By Dr. Lebrun Kembo and Nico D’Auterive
As demonstrated by the WHO/UNICEF Estimates of National Immunization Coverage released in July 2022, the COVID-19 pandemic has had a significant impact on global childhood immunization rates. First dose measles coverage dropped to 81 per cent in 2021, the lowest level since 2008. Reasons for this decrease range from interruptions in vaccination campaigns and other healthcare services during the pandemic to increased vaccine hesitancy.
Faced with such monumental challenges, only 24 countries achieved higher immunization coverage in 2021 than in 2019. One of these countries is Gabon. As in most places around the world, 2020 proved to be a difficult year for Gabon’s healthcare sector, and the national measles immunization rate dropped from 62% in 2019 to just 53% in 2020. However, with the support of partners, Gabon was able to regain its pre-pandemic progress, plus some, accomplishing a measles immunization rate of 64% in 2021.
Starting in October 2021, the Gabonese government organized intensified vaccination activities (IVAs) for children aged 0 to 11 months, in coordination with the national COVID-19 vaccination campaign. With a grant from Lions Clubs International Foundation (LCIF), UNICEF purchased cold supply chain equipment to cover the needs of 51 health departments in Gabon. With this equipment, the 2021 IVAs were able to reach more than 11,000 children — 62% of the children targeted for vaccination. Another measles campaign was conducted in April 2022, which covered more than 50% of the target group.
One of the IVA locations was the Maternal and Child Health (MCH) Center in the city of Port-Gentil, which offers child vaccination services, pre- and post-natal consultations, nutritional monitoring of children, and pediatric curative care. Like many other IVA centers, the MCH Center reported that parents were afraid to bring their children due to false rumors that the children would be given the COVID-19 vaccine, rather than just routine immunizations.
At the MCH Center in Port-Gentil, Cedric Kwaou, a 44-year-old oil industry worker, explained that he understood the importance of bringing his son to get his scheduled childhood vaccinations despite the rumors.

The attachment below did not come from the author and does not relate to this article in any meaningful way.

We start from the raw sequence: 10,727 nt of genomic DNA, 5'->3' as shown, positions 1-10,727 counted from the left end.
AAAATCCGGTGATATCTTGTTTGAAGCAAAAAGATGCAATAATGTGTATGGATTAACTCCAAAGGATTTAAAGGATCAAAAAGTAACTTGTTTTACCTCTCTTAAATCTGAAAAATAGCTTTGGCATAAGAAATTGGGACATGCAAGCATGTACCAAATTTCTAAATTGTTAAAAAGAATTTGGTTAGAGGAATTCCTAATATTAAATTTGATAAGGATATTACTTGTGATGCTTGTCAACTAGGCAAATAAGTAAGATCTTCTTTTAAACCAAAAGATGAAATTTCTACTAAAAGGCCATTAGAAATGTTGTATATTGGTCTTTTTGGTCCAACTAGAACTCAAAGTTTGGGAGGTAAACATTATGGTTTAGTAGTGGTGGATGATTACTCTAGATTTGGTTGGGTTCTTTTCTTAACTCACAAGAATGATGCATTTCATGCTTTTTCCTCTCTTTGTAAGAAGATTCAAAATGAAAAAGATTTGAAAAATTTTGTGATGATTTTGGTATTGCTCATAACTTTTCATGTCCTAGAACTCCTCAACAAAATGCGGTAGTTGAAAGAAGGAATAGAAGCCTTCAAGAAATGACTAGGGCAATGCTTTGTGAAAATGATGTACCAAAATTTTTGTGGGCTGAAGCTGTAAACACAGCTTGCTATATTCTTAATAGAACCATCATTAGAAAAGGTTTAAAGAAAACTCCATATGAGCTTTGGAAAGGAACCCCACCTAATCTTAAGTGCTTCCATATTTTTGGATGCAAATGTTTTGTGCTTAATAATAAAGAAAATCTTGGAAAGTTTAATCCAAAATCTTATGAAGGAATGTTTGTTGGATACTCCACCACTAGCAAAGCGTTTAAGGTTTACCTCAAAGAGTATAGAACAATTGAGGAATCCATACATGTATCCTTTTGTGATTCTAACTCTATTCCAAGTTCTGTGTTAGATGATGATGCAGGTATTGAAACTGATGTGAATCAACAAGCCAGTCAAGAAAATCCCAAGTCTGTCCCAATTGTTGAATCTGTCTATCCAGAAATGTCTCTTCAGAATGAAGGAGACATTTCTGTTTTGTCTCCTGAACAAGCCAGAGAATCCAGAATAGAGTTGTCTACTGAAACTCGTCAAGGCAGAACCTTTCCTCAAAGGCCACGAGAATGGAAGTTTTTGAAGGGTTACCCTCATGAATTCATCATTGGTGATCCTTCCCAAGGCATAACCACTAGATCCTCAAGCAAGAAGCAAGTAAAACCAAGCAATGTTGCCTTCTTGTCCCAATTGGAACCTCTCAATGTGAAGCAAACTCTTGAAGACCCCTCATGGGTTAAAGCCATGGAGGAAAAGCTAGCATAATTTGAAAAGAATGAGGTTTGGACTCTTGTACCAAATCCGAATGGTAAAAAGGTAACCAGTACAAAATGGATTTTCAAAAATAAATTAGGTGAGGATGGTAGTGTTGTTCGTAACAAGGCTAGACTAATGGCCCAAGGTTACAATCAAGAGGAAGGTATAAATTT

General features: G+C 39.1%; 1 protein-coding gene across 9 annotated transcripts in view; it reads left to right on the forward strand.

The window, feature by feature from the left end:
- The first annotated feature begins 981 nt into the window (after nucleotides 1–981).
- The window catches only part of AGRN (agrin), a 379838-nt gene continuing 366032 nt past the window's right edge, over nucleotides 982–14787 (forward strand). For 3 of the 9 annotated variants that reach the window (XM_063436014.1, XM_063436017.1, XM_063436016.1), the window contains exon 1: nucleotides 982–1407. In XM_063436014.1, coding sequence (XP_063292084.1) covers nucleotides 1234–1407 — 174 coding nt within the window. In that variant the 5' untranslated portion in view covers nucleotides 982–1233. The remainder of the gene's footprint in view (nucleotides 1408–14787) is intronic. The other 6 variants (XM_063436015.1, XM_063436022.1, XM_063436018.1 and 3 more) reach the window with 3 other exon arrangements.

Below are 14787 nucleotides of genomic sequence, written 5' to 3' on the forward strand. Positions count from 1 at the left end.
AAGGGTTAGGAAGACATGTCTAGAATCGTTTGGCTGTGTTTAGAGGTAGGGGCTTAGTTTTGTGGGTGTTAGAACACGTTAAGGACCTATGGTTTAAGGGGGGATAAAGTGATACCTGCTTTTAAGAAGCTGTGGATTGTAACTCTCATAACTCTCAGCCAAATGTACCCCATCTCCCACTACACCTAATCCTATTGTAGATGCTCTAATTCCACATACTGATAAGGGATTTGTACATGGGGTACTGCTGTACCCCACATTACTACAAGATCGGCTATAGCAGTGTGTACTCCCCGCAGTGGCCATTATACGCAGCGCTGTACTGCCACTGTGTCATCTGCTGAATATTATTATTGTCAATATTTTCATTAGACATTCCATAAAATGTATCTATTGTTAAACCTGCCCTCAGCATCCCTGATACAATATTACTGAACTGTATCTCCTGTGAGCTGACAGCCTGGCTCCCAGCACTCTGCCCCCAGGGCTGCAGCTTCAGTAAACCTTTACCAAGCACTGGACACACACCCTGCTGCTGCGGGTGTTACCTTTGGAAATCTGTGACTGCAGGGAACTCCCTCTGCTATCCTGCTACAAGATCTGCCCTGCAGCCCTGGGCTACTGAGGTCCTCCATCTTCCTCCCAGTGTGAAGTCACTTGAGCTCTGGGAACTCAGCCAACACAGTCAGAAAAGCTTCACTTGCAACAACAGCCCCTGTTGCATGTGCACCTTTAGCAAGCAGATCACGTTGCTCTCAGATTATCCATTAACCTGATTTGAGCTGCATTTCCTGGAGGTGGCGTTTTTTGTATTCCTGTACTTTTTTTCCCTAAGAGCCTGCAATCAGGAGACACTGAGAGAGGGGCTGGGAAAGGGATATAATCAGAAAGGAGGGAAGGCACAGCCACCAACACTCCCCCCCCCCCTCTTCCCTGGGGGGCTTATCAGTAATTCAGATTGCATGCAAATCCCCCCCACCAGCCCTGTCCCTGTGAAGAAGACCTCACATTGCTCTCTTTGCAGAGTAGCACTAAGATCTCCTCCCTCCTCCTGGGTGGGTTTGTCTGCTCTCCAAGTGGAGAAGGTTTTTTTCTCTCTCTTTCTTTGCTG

“I realized – and made sure my family realized – that diseases such as polio, measles, yellow fever, diphtheria, meningitis and tetanus were killing our children even though they could be prevented thanks to vaccination,” said Kwaou.
Kwaou’s mother-in-law objected to the vaccinations, but he discussed it with his wife, Ngomba Kengue, and convinced her it was the best thing to do for their son. On the day of the scheduled vaccination, Kengue had to work at the local market, so Kwaou accompanied their son to the MCH Center.
It was the family’s first visit to the MCH Center, as they previously lived far away and attended the hospital in Tchengue instead. Kwaou promised they would return to the MCH Center for the next vaccination appointment.
According to Kwaou, many of children had died in his community because they were unvaccinated, even though vaccines to protect children are available free of charge. Now Kwaou encourages members of his community to bring their children to vaccination sites during immunization campaigns.
Kwaou’s resolve to ensure his child did not miss a single vaccine dose sets a strong example for other fathers, who traditionally are not as involved as mothers in their child’s routine healthcare in many countries. It is also a reminder to healthcare officials of the importance of providing proper information and carrying out multi-directional awareness-raising initiatives for guardians and other family and community members. This will maintain a lasting dialogue and develop a spirit of active listening and respectful cooperation, while ensuring that messages are properly understood by all.
The IVA Center supported by LCIF and other partners at the MCH Center in Port-Gentil is just one part of a greater nationwide investment in immunization that is saving lives and helping to overcome the negative impacts of the COVID-19 pandemic on routine and preventative health care services.